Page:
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GMC Acadia - FWD vs. AWD

jaweichertjaweichert Posts: 1
I'm looking to purchase an Acadia in the upcoming months. However, I'm torn between buying the FWD version, or the AWD version. I live in MN, so there is definitely snow. However, I currently drive a FWD car, and find getting around to be relatively easy for the most part. I'm not planning on going "off-road" and figure if the roads are that bad, even AWD isn't going to be the "cure-all."

That being said, I'm also looking at the fact that the AWD is ~$3,000 more, and takes your gas mileage down 2 or 3 mpg.

My question is, does anyone live in the an area with lots of snow, and has a FWD model. What are you thoughts - happy with it or wish you would've gotten AWD?

Any input on AWD vs. FWD is greatly appreciated, thanks!

Comments

  • shoeymisshoeymis Posts: 12
    Well I live in Wisconsin and we opted for the AWD version (SLT1). If I understand correctly the AWD is on an "as needed" basis in this vehicle. So if you start to slip it kicks in.

    There are pretty much 3 reasons we opted for AWD. The street we live on is pretty quiet so it is one of the last to get plowed after it snows. We own a 19 foot boat and sometimes the landings can get pretty slippery. This is also my wife's vehicle and she carts around 3 kids in car seats, so going for AWD was definitely a piece of mind thing.

    We probably could have gotten away with a FWD version (we also own a FWD car) so I guess for us it was pretty much just a personal preference.
  • dtroiterdtroiter Posts: 2
    We purchased a FWD Outlook XR last year in February, so we have basically two winters worth of driving with this one being a lot of snow (we live in Detroit). The car handles great through the snow, no problems whatsoever. I personally do not see the need for AWD, we were able to add some other features for the price of AWD. i'm sure AWD handles snowy weather better, but IMO it wasn't worth the price and defnitely isn't needed on the vehicle to handle 98% of people's daily drives.
  • nhskibumnhskibum Posts: 1
    I live in NH, fairly similar weather to you in MN. I do a fair amount of driving in the winter (we ski). I currently have a Subaru Outback (AWD) and the wife has a VW Passat (FWD).

    I will never again buy a FWD or 4WD vehicle, unless I have to. Our driveway is on a slight incline and if there is 1/2" of snow on it, my wife can't get up. I've never had an issue in the Subaru.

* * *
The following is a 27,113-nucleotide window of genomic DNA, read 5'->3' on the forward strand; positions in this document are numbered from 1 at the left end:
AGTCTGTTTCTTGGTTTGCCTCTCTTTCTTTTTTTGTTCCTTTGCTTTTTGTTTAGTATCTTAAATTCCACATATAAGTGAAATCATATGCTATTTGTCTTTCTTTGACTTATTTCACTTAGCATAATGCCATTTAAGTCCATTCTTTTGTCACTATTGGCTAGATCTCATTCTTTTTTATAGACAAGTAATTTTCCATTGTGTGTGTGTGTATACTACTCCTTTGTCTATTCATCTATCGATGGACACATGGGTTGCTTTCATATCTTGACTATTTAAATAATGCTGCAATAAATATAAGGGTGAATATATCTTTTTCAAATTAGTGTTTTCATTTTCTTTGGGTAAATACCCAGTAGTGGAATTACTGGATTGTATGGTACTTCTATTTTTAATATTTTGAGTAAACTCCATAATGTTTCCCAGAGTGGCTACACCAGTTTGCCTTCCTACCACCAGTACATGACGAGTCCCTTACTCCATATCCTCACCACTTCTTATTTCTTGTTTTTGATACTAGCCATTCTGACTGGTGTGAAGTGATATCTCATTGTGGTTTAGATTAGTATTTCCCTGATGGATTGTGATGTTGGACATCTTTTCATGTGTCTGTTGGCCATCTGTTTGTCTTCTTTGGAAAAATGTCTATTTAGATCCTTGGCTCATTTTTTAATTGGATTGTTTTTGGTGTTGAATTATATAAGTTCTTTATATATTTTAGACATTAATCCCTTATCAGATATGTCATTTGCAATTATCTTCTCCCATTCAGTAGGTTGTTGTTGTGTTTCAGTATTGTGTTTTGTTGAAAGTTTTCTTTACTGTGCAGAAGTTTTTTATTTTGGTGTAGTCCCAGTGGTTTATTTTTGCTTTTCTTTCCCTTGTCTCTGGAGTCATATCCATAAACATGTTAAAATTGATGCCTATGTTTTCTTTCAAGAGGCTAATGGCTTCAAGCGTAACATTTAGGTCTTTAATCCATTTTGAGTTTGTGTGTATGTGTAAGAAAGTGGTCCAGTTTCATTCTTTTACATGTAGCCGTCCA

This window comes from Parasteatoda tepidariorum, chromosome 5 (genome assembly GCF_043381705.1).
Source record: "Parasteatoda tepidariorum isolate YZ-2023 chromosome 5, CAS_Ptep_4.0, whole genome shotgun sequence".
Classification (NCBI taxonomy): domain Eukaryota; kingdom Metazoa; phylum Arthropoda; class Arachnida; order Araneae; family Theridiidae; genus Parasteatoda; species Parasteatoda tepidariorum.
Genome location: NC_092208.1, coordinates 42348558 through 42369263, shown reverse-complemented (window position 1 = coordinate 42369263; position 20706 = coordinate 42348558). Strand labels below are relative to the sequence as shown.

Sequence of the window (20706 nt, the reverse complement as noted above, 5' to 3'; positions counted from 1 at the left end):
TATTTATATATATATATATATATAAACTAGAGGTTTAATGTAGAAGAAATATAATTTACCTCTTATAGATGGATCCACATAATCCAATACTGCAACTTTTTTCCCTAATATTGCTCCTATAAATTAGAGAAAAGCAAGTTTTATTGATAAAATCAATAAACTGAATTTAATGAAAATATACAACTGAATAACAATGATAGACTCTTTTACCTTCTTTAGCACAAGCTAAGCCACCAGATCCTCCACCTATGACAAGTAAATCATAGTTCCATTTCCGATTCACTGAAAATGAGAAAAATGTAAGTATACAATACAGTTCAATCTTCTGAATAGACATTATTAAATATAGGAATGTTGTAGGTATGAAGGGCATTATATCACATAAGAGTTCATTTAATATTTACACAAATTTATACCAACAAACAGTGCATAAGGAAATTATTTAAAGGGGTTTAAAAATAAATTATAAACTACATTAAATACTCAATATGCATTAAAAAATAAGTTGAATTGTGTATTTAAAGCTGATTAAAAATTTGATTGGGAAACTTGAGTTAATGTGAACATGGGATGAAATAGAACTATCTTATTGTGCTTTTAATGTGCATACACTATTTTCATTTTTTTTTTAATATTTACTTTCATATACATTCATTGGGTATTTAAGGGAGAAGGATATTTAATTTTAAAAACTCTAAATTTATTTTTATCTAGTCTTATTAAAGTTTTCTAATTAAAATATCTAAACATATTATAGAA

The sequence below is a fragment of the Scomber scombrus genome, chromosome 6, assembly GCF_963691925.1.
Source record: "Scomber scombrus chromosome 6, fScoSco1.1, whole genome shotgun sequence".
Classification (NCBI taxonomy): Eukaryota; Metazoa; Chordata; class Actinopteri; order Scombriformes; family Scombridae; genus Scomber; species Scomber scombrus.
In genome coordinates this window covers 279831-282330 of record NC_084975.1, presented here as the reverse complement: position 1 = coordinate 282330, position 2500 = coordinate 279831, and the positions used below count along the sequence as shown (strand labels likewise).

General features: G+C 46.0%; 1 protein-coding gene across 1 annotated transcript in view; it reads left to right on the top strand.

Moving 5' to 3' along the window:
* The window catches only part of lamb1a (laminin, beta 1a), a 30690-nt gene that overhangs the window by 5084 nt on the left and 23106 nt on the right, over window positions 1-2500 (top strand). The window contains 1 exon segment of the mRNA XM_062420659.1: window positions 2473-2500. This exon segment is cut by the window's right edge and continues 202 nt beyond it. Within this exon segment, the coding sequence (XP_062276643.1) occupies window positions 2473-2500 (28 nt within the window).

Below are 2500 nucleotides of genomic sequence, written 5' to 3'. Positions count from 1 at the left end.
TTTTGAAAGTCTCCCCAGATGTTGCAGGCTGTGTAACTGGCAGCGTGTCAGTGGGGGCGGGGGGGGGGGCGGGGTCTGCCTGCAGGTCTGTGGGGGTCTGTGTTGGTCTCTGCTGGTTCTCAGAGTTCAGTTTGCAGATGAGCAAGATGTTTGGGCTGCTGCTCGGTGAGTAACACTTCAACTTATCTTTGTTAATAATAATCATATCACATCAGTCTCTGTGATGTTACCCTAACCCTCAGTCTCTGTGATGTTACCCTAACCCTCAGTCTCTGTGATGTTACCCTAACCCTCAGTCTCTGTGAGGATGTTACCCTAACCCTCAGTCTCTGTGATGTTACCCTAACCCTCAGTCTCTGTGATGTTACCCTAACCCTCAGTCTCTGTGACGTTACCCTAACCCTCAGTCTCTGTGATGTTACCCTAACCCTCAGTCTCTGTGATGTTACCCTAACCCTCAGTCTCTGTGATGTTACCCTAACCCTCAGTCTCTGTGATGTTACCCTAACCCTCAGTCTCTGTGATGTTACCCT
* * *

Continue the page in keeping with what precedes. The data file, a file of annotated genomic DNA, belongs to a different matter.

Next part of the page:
Now I know that the drivers in the NE are 1000 times worse than in MN, but the AWD on my Subbie has saved me from accidents at least 10 times, wet and dry pavement alike. Not even to mention the on snow performance.

    The safety in increased handling ability that AWD provides alone, particularly in a large, heavy vehicle like an Acadia, to me is worth every penny. If I have to take evasive action on a highway to avoid someone who isn't paying attention, I want all 4 wheels driving me.
  • I have the FWD Acadia and live in Chicago--have driven in several snow storms, and control and traction seem fairly good--have not missed my old AWD Bravada.
  • Nothing worst that the snow in Canada ! I have a Surburban 4wd, and the Acadia FWD. I can tell you that driving in the roads, this FWD is awsome. I bought the Acadian to replace the Uplander Van I had (could not drive in the snow).

    Getting out of the drive way might be a challange in a foot of snow, but thats what the Surburban is for.

    I would not replace a 4WD and expect a FWD to do the job. But this Acadia FWD is surely a great unit in the snow.
  • nposavernposaver Posts: 3
    A FWD vehicle, be it the Arcadia or any SUV, ALL now have Traction Control and Anti-Lock Brakes on ALL their Front Drive Wheel vehicles, which means, that when ONE Front Wheel slips the other Front Wheel will continue to drive the vehicle.

    According to the auto makers, on an AWD vehicle, the Front Wheels still drive the car MOST OF THE TIME, and the torgue or power to the Front Wheels will ONLY AUTOMATICALLY BE SHIFTED to the Rear Wheels WHEN BOTH Front Wheels begin to slip. Does anyone know HOW OFTEN does that take place???

    In my opinion, NOT VERY OFTEN, IF AT ALL. The security we all want to feel in our SUV's is that when needed, ALL FOUR WHEELS will give us the proper traction on the road we need to avoid a skid or spin out on packed snow, wet or icy pavement.